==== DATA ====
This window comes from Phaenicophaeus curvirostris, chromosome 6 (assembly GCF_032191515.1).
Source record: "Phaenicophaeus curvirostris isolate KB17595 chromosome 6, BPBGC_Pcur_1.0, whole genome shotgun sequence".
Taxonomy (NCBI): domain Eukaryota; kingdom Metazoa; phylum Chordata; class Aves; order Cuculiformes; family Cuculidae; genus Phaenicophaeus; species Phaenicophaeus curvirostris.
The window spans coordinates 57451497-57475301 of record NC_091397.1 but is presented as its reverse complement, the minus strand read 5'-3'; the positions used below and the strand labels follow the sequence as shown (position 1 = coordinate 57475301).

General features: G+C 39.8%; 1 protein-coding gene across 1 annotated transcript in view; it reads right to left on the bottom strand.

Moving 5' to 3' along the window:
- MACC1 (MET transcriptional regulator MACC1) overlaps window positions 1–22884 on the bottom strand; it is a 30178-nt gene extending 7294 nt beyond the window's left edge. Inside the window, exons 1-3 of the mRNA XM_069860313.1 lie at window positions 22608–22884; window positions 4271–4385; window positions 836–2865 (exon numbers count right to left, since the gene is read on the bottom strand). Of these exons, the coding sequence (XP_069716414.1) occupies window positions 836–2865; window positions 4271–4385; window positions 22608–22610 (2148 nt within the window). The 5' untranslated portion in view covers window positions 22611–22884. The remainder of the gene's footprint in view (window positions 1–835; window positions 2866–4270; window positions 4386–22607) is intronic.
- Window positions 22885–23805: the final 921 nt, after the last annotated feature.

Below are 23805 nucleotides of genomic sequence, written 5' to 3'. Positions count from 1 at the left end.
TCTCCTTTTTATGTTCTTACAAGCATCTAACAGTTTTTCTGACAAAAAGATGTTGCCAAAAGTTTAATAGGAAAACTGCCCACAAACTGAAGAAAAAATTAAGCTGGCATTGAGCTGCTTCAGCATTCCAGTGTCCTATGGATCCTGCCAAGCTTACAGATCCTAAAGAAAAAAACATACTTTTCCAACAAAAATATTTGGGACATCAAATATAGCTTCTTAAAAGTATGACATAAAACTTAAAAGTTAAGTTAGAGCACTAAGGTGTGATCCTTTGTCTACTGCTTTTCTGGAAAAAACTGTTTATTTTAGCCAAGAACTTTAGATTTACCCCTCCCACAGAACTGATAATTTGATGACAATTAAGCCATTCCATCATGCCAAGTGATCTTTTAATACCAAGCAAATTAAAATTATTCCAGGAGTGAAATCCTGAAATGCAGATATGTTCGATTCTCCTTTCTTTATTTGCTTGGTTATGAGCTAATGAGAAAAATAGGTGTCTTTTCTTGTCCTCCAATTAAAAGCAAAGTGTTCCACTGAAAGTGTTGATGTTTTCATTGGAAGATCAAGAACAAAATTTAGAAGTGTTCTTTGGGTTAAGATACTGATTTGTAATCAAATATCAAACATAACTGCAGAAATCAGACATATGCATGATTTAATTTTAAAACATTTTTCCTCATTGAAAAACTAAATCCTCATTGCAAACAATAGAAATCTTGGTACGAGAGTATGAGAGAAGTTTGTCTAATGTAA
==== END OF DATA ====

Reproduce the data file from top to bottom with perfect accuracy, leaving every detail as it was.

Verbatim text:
This window comes from Phaenicophaeus curvirostris, chromosome 6 (assembly GCF_032191515.1).
Source record: "Phaenicophaeus curvirostris isolate KB17595 chromosome 6, BPBGC_Pcur_1.0, whole genome shotgun sequence".
Taxonomy (NCBI): domain Eukaryota; kingdom Metazoa; phylum Chordata; class Aves; order Cuculiformes; family Cuculidae; genus Phaenicophaeus; species Phaenicophaeus curvirostris.
The window spans coordinates 57451497-57475301 of record NC_091397.1 but is presented as its reverse complement, the minus strand read 5'-3'; the positions used below and the strand labels follow the sequence as shown (position 1 = coordinate 57475301).

General features: G+C 39.8%; 1 protein-coding gene across 1 annotated transcript in view; it reads right to left on the bottom strand.

Moving 5' to 3' along the window:
- MACC1 (MET transcriptional regulator MACC1) overlaps window positions 1–22884 on the bottom strand; it is a 30178-nt gene extending 7294 nt beyond the window's left edge. Inside the window, exons 1-3 of the mRNA XM_069860313.1 lie at window positions 22608–22884; window positions 4271–4385; window positions 836–2865 (exon numbers count right to left, since the gene is read on the bottom strand). Of these exons, the coding sequence (XP_069716414.1) occupies window positions 836–2865; window positions 4271–4385; window positions 22608–22610 (2148 nt within the window). The 5' untranslated portion in view covers window positions 22611–22884. The remainder of the gene's footprint in view (window positions 1–835; window positions 2866–4270; window positions 4386–22607) is intronic.
- Window positions 22885–23805: the final 921 nt, after the last annotated feature.

Below are 23805 nucleotides of genomic sequence, written 5' to 3'. Positions count from 1 at the left end.
TCTCCTTTTTATGTTCTTACAAGCATCTAACAGTTTTTCTGACAAAAAGATGTTGCCAAAAGTTTAATAGGAAAACTGCCCACAAACTGAAGAAAAAATTAAGCTGGCATTGAGCTGCTTCAGCATTCCAGTGTCCTATGGATCCTGCCAAGCTTACAGATCCTAAAGAAAAAAACATACTTTTCCAACAAAAATATTTGGGACATCAAATATAGCTTCTTAAAAGTATGACATAAAACTTAAAAGTTAAGTTAGAGCACTAAGGTGTGATCCTTTGTCTACTGCTTTTCTGGAAAAAACTGTTTATTTTAGCCAAGAACTTTAGATTTACCCCTCCCACAGAACTGATAATTTGATGACAATTAAGCCATTCCATCATGCCAAGTGATCTTTTAATACCAAGCAAATTAAAATTATTCCAGGAGTGAAATCCTGAAATGCAGATATGTTCGATTCTCCTTTCTTTATTTGCTTGGTTATGAGCTAATGAGAAAAATAGGTGTCTTTTCTTGTCCTCCAATTAAAAGCAAAGTGTTCCACTGAAAGTGTTGATGTTTTCATTGGAAGATCAAGAACAAAATTTAGAAGTGTTCTTTGGGTTAAGATACTGATTTGTAATCAAATATCAAACATAACTGCAGAAATCAGACATATGCATGATTTAATTTTAAAACATTTTTCCTCATTGAAAAACTAAATCCTCATTGCAAACAATAGAAATCTTGGTACGAGAGTATGAGAGAAGTTTGTCTAATGTAA